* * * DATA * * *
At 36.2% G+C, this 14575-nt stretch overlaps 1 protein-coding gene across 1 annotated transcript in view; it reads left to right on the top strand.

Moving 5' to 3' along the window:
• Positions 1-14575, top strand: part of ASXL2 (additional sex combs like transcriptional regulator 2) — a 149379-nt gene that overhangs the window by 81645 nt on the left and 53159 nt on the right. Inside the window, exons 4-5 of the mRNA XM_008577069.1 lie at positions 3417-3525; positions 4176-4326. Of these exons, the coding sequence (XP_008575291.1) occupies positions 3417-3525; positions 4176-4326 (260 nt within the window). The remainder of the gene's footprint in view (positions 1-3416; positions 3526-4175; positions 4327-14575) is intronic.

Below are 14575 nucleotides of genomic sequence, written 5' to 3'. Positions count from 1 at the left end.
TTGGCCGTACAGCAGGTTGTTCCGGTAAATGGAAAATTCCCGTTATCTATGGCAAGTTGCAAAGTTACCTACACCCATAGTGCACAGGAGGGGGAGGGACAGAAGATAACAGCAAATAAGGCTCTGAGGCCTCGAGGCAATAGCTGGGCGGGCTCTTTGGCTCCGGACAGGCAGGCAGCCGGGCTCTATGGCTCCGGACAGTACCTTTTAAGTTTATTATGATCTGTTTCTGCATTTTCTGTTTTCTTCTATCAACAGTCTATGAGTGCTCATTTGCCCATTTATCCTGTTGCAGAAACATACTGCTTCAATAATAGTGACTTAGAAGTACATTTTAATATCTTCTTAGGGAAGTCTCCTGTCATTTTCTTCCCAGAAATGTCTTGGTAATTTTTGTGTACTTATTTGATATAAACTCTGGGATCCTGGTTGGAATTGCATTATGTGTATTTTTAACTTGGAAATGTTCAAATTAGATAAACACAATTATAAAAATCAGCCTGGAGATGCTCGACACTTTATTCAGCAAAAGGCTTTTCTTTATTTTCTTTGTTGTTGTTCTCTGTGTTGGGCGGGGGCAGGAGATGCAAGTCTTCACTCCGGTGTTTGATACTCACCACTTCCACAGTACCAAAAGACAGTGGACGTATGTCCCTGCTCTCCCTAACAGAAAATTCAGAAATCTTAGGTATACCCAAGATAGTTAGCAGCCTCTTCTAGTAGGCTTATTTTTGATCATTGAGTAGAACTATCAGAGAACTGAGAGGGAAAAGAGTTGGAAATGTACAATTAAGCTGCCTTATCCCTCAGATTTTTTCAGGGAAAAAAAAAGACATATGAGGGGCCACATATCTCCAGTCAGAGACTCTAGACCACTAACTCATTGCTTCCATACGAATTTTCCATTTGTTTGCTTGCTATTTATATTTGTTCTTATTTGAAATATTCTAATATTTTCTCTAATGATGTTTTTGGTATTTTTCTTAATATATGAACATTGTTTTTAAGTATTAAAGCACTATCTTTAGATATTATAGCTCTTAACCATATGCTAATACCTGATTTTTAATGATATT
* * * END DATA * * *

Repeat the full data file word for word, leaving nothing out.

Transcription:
At 36.2% G+C, this 14575-nt stretch overlaps 1 protein-coding gene across 1 annotated transcript in view; it reads left to right on the top strand.

Moving 5' to 3' along the window:
• Positions 1-14575, top strand: part of ASXL2 (additional sex combs like transcriptional regulator 2) — a 149379-nt gene that overhangs the window by 81645 nt on the left and 53159 nt on the right. Inside the window, exons 4-5 of the mRNA XM_008577069.1 lie at positions 3417-3525; positions 4176-4326. Of these exons, the coding sequence (XP_008575291.1) occupies positions 3417-3525; positions 4176-4326 (260 nt within the window). The remainder of the gene's footprint in view (positions 1-3416; positions 3526-4175; positions 4327-14575) is intronic.

Below are 14575 nucleotides of genomic sequence, written 5' to 3'. Positions count from 1 at the left end.
TTGGCCGTACAGCAGGTTGTTCCGGTAAATGGAAAATTCCCGTTATCTATGGCAAGTTGCAAAGTTACCTACACCCATAGTGCACAGGAGGGGGAGGGACAGAAGATAACAGCAAATAAGGCTCTGAGGCCTCGAGGCAATAGCTGGGCGGGCTCTTTGGCTCCGGACAGGCAGGCAGCCGGGCTCTATGGCTCCGGACAGTACCTTTTAAGTTTATTATGATCTGTTTCTGCATTTTCTGTTTTCTTCTATCAACAGTCTATGAGTGCTCATTTGCCCATTTATCCTGTTGCAGAAACATACTGCTTCAATAATAGTGACTTAGAAGTACATTTTAATATCTTCTTAGGGAAGTCTCCTGTCATTTTCTTCCCAGAAATGTCTTGGTAATTTTTGTGTACTTATTTGATATAAACTCTGGGATCCTGGTTGGAATTGCATTATGTGTATTTTTAACTTGGAAATGTTCAAATTAGATAAACACAATTATAAAAATCAGCCTGGAGATGCTCGACACTTTATTCAGCAAAAGGCTTTTCTTTATTTTCTTTGTTGTTGTTCTCTGTGTTGGGCGGGGGCAGGAGATGCAAGTCTTCACTCCGGTGTTTGATACTCACCACTTCCACAGTACCAAAAGACAGTGGACGTATGTCCCTGCTCTCCCTAACAGAAAATTCAGAAATCTTAGGTATACCCAAGATAGTTAGCAGCCTCTTCTAGTAGGCTTATTTTTGATCATTGAGTAGAACTATCAGAGAACTGAGAGGGAAAAGAGTTGGAAATGTACAATTAAGCTGCCTTATCCCTCAGATTTTTTCAGGGAAAAAAAAAGACATATGAGGGGCCACATATCTCCAGTCAGAGACTCTAGACCACTAACTCATTGCTTCCATACGAATTTTCCATTTGTTTGCTTGCTATTTATATTTGTTCTTATTTGAAATATTCTAATATTTTCTCTAATGATGTTTTTGGTATTTTTCTTAATATATGAACATTGTTTTTAAGTATTAAAGCACTATCTTTAGATATTATAGCTCTTAACCATATGCTAATACCTGATTTTTAATGATATT